It has been interesting to hear how Birgitte, who does not have a pedagogical background, experiences the whole process compared to the pedagogical staff's experiences, e.g. in relation to expectations and preconceptions.
How have children's perspectives been expressed/included?
The pedagogical staff involves the children's perspectives by talking to them about what they find fun, not so fun, what is difficult, and by the pedagogical staff observing the children and trying to adjust in relation to them continuously in the process.
What has it been like to work with action learning?
The pedagogical staff has been working with action learning for several years. It is particularly exciting in this project to work with an artist who does not have an educational background. It has helped the pedagogical staff to professionally articulate their own practice in terms of "translating" dance, rhythms, gestures and songs into pedagogical work, everyday routines, transitions and the formation of relationships between the children.
How will the pedagogical staff use the experience in their further work?
The pedagogical staff has realised that PlayArt can help to facilitate the different transitions in everyday life, among other things because of the new relationships that arise between the children with familiarity and friendship.
PlayArt becomes a star moment for the pedagogical staff, where they have the feeling of discovering the children anew.
The pedagogical staff sees the beginning of something that can develop in the direction of the children becoming better at acting in situations they previously found difficult. Some children are more overworked in the community than others - PlayArt helps to alleviate this.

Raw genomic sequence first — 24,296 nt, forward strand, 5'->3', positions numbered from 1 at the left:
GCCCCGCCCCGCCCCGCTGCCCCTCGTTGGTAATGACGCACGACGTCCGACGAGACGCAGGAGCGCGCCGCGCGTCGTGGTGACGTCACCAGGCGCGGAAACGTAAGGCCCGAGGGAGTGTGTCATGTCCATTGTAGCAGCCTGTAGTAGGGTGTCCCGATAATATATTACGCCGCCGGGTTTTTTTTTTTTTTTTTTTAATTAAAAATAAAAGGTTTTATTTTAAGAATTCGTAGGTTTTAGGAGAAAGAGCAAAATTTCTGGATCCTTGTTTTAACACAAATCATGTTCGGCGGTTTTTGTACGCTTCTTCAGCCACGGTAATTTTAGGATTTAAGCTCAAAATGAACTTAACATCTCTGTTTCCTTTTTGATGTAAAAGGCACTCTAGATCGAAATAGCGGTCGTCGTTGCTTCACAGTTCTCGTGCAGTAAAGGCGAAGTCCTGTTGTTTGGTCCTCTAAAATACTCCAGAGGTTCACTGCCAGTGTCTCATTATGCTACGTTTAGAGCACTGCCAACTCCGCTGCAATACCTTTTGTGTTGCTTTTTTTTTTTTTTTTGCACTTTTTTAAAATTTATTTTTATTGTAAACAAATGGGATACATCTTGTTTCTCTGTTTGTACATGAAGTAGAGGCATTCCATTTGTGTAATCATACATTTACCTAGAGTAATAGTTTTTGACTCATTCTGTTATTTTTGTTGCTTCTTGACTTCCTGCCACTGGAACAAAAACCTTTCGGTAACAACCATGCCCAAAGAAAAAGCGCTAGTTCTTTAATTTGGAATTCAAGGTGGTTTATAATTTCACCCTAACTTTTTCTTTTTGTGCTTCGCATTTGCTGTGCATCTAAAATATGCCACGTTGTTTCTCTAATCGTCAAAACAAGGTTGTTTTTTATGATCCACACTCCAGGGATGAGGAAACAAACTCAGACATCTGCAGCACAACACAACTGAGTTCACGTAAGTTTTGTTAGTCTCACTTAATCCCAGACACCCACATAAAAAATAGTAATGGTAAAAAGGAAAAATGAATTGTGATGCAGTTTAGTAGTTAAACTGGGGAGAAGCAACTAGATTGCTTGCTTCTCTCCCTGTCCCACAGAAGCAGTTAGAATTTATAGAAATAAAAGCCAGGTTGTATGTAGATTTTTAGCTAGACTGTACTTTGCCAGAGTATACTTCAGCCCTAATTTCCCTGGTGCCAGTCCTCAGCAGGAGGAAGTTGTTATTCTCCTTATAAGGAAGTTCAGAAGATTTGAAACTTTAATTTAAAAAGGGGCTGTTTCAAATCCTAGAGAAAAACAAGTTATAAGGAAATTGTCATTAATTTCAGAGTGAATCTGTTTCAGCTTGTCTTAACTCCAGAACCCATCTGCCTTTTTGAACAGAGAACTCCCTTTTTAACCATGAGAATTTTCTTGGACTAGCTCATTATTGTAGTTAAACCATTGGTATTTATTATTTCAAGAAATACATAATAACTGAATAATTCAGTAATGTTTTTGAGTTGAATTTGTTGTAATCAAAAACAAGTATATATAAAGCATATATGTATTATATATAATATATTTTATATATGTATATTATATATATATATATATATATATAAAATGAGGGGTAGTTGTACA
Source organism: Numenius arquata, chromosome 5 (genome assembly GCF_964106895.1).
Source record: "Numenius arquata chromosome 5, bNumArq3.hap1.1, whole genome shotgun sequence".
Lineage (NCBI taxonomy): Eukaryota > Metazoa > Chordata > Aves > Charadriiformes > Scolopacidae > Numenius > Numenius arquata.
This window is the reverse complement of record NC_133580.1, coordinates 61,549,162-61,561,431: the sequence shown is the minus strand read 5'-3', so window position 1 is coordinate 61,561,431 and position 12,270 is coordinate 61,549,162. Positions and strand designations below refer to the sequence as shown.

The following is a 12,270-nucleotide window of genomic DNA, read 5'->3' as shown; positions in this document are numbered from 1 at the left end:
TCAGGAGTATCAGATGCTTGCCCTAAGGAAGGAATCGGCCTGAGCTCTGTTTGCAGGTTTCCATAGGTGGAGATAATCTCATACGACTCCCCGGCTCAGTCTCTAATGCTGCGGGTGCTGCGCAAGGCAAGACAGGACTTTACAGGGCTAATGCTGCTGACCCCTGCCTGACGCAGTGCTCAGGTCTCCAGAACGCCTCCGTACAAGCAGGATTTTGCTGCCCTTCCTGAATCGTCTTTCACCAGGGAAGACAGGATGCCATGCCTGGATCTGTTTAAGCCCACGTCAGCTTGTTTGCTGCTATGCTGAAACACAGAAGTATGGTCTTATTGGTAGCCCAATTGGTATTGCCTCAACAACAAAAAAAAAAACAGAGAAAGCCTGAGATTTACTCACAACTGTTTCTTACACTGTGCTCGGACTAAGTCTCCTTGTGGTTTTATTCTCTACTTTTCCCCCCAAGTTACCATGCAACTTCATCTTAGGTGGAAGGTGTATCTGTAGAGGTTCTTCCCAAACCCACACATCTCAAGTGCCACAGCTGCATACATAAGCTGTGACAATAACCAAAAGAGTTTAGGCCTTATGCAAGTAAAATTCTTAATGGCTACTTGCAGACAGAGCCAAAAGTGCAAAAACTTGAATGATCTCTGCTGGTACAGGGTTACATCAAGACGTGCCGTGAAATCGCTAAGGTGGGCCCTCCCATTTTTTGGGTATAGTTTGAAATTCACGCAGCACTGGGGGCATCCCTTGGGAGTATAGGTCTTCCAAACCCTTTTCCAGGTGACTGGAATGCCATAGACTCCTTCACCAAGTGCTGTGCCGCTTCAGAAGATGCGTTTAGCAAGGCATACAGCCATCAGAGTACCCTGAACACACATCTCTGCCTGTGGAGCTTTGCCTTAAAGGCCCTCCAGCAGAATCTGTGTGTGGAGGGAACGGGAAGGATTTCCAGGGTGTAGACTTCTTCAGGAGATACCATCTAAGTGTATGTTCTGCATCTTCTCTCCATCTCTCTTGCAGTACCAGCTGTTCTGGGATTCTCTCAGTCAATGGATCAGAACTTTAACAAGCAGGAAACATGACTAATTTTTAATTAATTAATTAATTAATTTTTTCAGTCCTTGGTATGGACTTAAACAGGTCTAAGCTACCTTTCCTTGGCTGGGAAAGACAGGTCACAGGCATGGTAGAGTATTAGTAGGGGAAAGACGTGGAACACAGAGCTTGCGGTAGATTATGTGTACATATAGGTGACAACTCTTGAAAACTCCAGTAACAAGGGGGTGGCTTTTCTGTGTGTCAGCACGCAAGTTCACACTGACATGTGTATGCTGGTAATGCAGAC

Educational staff increasingly incorporate elements of PlayArt in speech and in practice, including the songs, the music, the exercises - including the fine fan pennants that the children practice using on each other when they "cool off" at the end of each session.
The reflections made in the context of PlayArt (what works well, what do we need to do more of? What captures the children or the opposite? Where do we need to adjust?), are also implemented in the discussion of the children's development, well-being and coping skills.
The children really discover themselves and others, and what their bodies can do in the calm or lively movement in front of the large mirror in the multi-room, and what it does for the community to do mirror exercises.
The pedagogical staff sees a development in the children's movements to the music, daring to unfold in the community, to feel it in the body and in the head and to give space both to quiet or energetic children.
One experience the pedagogical staff has made is that some of the children needed adult-initiated dances and games.
Some children who did not want to participate at all at the beginning have gradually joined in, although to varying degrees. Once again, the importance of repetition for the children was confirmed to the pedagogical staff.
What are educational staff still curious about?
How can the child discover himself in the community?
How the large mirror in the multi-purpose room can continue to be "fixed mirror practice" - both the delicate and the lively - children are culture bearers.
How can dance, music and movement continue outside the multi-room, and how are the rest of the children's group and the pedagogical staff presented with the good story - both in words and in practice.
Make video viewing sessions, move to Birgitte's playlist/video, be impulsive.
How we can continue to present the different genres of music to the children and educational staff.